Ding, a London-based hardware startup, has raised more than £263,000 (~$345k) via the Seedrs equity crowdfunding platform as it works to get its first product — a wi-fi connected doorbell — to market this year.
It’s the second tranche of crowdfunding the team has taken in, following a Kickstarter campaign that raised $111k in November 2016. They are also currently taking pre-orders for their smart doorbell via Indiegogo.
The founders originally specced out their idea for the product, in 2015, in order to enter a Design Council competition, going on to win some funding — which they put towards product development, working with an external product dev design office.
In 2016 they were also accepted onto the JLAB accelerator, run by UK retailer John Lewis — which they’re hoping will stock the device in future (they say they have a “letter of intent” from the company).
There’s somebody at the door…
While apartment buildings typically already have a hardwired intercom system so callers can be talked to and buzzed in without someone needing to go all the way downstairs, Ding is designed for people living in houses — which are less likely to have anything more high tech than an electric chime to alert a homeowner that someone is at their front door.
The main aim is therefore to save people from having to jump up and run to the door to see who it is every time the doorbell sounds. It also offers a way to customize and control how the doorbell can be used, via a companion app, and Ding’s team suggests, for example, that AirBnB hosts could make use of it to smooth the check-in process remotely.
The Ding product consists of a Wi-Fi connected button, a physical chime that can be placed within earshot in the home and an app that lets the user talk to the person who is at the door via their smartphone.
The product can also be configured to ring the user’s phone when someone presses the doorbell — in case they’re out of earshot of the chime or not at home or just don’t want the chime to sound (e.g. they have a baby sleeping).
While it might seem to offer relatively minimal utility vs some smart access products (such as those that include locking/unlocking functionality), the product design is intentionally being kept simple, says the team, with the intent being to avoid the need for lengthy user-manuals and unnecessary complexity, and thereby maximize appeal to the target homeowner demographic.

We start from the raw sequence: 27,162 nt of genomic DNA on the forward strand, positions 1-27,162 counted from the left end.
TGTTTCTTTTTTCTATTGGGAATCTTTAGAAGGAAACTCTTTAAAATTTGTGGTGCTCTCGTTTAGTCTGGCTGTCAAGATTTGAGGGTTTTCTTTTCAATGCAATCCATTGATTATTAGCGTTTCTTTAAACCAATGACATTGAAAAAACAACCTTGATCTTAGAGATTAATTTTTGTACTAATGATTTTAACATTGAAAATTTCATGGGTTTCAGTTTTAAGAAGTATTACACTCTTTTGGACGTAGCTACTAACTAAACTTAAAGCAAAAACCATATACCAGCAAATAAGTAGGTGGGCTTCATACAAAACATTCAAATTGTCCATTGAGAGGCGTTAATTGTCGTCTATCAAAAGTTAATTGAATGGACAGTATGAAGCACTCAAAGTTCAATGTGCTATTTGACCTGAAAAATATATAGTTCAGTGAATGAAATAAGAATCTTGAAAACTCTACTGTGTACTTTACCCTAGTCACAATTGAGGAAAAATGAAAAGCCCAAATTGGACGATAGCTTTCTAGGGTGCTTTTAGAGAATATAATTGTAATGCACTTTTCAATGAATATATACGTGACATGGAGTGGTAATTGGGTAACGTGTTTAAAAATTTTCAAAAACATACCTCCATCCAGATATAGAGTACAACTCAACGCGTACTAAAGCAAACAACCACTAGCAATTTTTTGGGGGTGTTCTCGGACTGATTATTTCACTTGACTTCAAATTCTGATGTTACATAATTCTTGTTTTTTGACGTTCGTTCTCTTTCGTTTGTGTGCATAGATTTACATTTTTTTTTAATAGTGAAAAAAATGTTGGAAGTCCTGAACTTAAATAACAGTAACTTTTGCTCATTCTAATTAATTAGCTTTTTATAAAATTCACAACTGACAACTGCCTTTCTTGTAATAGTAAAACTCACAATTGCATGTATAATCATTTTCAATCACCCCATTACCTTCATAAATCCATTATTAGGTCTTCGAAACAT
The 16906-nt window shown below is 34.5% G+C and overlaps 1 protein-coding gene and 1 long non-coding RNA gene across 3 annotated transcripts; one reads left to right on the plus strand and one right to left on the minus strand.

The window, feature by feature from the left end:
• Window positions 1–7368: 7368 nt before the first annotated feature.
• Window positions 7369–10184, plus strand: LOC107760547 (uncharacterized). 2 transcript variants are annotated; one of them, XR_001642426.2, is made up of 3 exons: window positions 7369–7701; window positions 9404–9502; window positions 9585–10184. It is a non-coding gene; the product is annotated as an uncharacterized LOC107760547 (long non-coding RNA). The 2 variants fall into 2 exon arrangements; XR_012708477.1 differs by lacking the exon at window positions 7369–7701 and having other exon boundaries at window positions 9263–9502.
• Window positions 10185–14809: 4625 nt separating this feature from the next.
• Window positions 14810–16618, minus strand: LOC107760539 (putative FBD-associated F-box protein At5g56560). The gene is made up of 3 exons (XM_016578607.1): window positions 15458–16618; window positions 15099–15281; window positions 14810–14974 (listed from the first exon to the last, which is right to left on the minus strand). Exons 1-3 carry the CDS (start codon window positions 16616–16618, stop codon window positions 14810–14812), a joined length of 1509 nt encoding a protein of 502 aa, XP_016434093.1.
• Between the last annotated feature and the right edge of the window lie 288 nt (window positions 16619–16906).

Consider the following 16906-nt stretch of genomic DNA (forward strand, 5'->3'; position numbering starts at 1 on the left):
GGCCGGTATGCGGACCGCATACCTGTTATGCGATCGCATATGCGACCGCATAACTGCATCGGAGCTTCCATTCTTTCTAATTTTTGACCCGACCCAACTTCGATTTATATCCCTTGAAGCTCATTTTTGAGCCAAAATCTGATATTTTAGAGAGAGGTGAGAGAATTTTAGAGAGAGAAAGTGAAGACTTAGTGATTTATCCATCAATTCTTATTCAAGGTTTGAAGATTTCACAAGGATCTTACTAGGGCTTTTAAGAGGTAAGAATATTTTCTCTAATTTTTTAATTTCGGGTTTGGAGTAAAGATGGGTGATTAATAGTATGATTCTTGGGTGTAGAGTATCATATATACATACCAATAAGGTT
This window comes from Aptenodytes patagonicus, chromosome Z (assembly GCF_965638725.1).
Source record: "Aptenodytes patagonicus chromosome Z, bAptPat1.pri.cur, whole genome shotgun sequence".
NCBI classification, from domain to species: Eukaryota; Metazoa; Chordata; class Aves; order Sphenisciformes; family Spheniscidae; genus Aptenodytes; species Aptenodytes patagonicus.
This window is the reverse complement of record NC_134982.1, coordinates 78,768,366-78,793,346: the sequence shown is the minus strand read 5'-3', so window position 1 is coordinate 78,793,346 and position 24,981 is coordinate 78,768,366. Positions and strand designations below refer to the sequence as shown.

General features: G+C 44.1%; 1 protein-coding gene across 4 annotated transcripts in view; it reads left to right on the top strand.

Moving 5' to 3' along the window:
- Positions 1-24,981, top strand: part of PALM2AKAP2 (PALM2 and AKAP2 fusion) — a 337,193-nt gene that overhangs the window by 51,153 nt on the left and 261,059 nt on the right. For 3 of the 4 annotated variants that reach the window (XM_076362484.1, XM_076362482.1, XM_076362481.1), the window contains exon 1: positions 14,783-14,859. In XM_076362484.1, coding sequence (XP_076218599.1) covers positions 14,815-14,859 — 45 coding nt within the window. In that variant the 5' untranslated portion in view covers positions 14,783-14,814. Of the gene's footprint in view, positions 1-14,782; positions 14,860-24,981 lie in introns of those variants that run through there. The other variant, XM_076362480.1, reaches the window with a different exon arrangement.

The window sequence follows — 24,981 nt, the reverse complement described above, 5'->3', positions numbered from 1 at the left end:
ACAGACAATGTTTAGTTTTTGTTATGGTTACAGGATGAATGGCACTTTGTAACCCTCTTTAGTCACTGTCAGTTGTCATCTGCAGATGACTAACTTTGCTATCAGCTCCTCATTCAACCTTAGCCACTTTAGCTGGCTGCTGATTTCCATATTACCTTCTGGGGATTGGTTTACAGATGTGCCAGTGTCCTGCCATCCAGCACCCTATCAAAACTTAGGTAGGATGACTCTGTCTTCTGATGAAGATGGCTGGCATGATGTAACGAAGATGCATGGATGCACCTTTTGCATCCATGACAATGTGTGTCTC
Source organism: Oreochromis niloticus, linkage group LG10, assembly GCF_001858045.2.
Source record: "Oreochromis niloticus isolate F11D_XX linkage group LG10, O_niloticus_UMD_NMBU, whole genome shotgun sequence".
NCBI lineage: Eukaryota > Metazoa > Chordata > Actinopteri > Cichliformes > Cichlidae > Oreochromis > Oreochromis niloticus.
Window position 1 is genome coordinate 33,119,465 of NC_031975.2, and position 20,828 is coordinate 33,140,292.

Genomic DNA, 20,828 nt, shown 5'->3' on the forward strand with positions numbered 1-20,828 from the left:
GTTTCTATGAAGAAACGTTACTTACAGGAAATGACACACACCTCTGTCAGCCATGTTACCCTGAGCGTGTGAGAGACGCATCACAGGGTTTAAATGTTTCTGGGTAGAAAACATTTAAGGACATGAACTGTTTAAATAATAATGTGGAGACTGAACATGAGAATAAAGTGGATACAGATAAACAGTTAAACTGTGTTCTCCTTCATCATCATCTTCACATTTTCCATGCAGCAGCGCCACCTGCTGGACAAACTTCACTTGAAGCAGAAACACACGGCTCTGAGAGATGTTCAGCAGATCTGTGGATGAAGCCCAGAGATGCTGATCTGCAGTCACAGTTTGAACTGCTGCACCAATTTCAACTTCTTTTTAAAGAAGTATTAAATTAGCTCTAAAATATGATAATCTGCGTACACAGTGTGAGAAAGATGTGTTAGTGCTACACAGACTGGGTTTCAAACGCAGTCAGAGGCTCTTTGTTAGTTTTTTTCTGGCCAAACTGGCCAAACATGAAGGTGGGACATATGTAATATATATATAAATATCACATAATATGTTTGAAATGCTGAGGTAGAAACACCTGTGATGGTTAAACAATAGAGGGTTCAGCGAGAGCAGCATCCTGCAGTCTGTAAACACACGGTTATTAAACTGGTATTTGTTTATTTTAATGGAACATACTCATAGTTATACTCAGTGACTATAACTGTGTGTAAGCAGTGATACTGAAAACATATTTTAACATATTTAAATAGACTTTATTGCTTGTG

So while a user won’t be able to remotely unlock their door for a caller via Ding, nor is there — on the flip side — any need for the team to convince potential customers to trust it to securely connect their front door locks to the Internet. So it’s potentially a much simpler and more broadly appealing sales pitch than a full-on ‘smart access’/’smart lock’ product.
They’ve also evidently concentrated effort on the design aspect of the product, eschewing an overly shiny gadget aesthetic for something softer — a textile-covered chime speaker that’s intended to blend in with interior decoration trends — and thus more likely to appeal to the (likely) older homeowning consumers they have in their sights.
Ding’s oversubscribed Seedrs raise is now at 105 per cent funded, with 220 investors collectively taking a 9.51 per cent stake in the startup. The company is listed as having a pre-money valuation of just over £2.5M.
The startup says the funding will be used to grow the team and scale up production in order to meet “increasing demand from retailers including John Lewis”.
The RRP for the product, which they estimate will be on sale in time for Christmas, is £140 to £150 (~$180 to $195). It’s currently up for pre-order via Indiegogo starting at $140.